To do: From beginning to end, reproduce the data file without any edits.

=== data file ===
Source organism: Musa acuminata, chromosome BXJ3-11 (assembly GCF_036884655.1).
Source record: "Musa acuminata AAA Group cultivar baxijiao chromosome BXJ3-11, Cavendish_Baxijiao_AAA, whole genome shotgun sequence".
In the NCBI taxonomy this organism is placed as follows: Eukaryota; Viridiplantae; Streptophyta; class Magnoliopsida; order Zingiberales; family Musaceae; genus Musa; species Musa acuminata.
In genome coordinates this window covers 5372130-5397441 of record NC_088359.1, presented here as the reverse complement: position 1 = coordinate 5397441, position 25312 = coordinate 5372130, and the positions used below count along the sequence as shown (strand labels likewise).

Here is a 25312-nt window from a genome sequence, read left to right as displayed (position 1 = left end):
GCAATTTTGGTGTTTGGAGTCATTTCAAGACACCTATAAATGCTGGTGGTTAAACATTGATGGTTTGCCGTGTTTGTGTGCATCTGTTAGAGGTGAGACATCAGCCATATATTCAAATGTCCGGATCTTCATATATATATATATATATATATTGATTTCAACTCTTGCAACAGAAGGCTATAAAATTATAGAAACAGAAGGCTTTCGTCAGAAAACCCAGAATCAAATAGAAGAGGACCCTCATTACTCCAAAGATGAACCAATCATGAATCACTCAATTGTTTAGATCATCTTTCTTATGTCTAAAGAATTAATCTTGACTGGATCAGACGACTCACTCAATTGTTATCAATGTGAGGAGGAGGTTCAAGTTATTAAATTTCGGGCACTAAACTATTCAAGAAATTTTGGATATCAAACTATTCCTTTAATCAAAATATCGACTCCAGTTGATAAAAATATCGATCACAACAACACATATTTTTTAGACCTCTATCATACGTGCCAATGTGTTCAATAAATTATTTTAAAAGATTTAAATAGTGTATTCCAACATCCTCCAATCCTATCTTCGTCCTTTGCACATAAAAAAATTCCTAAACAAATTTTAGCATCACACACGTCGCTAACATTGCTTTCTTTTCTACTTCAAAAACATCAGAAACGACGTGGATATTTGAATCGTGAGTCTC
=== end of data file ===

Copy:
Source organism: Musa acuminata, chromosome BXJ3-11 (assembly GCF_036884655.1).
Source record: "Musa acuminata AAA Group cultivar baxijiao chromosome BXJ3-11, Cavendish_Baxijiao_AAA, whole genome shotgun sequence".
In the NCBI taxonomy this organism is placed as follows: Eukaryota; Viridiplantae; Streptophyta; class Magnoliopsida; order Zingiberales; family Musaceae; genus Musa; species Musa acuminata.
In genome coordinates this window covers 5372130-5397441 of record NC_088359.1, presented here as the reverse complement: position 1 = coordinate 5397441, position 25312 = coordinate 5372130, and the positions used below count along the sequence as shown (strand labels likewise).

Here is a 25312-nt window from a genome sequence, read left to right as displayed (position 1 = left end):
GCAATTTTGGTGTTTGGAGTCATTTCAAGACACCTATAAATGCTGGTGGTTAAACATTGATGGTTTGCCGTGTTTGTGTGCATCTGTTAGAGGTGAGACATCAGCCATATATTCAAATGTCCGGATCTTCATATATATATATATATATATATTGATTTCAACTCTTGCAACAGAAGGCTATAAAATTATAGAAACAGAAGGCTTTCGTCAGAAAACCCAGAATCAAATAGAAGAGGACCCTCATTACTCCAAAGATGAACCAATCATGAATCACTCAATTGTTTAGATCATCTTTCTTATGTCTAAAGAATTAATCTTGACTGGATCAGACGACTCACTCAATTGTTATCAATGTGAGGAGGAGGTTCAAGTTATTAAATTTCGGGCACTAAACTATTCAAGAAATTTTGGATATCAAACTATTCCTTTAATCAAAATATCGACTCCAGTTGATAAAAATATCGATCACAACAACACATATTTTTTAGACCTCTATCATACGTGCCAATGTGTTCAATAAATTATTTTAAAAGATTTAAATAGTGTATTCCAACATCCTCCAATCCTATCTTCGTCCTTTGCACATAAAAAAATTCCTAAACAAATTTTAGCATCACACACGTCGCTAACATTGCTTTCTTTTCTACTTCAAAAACATCAGAAACGACGTGGATATTTGAATCGTGAGTCTC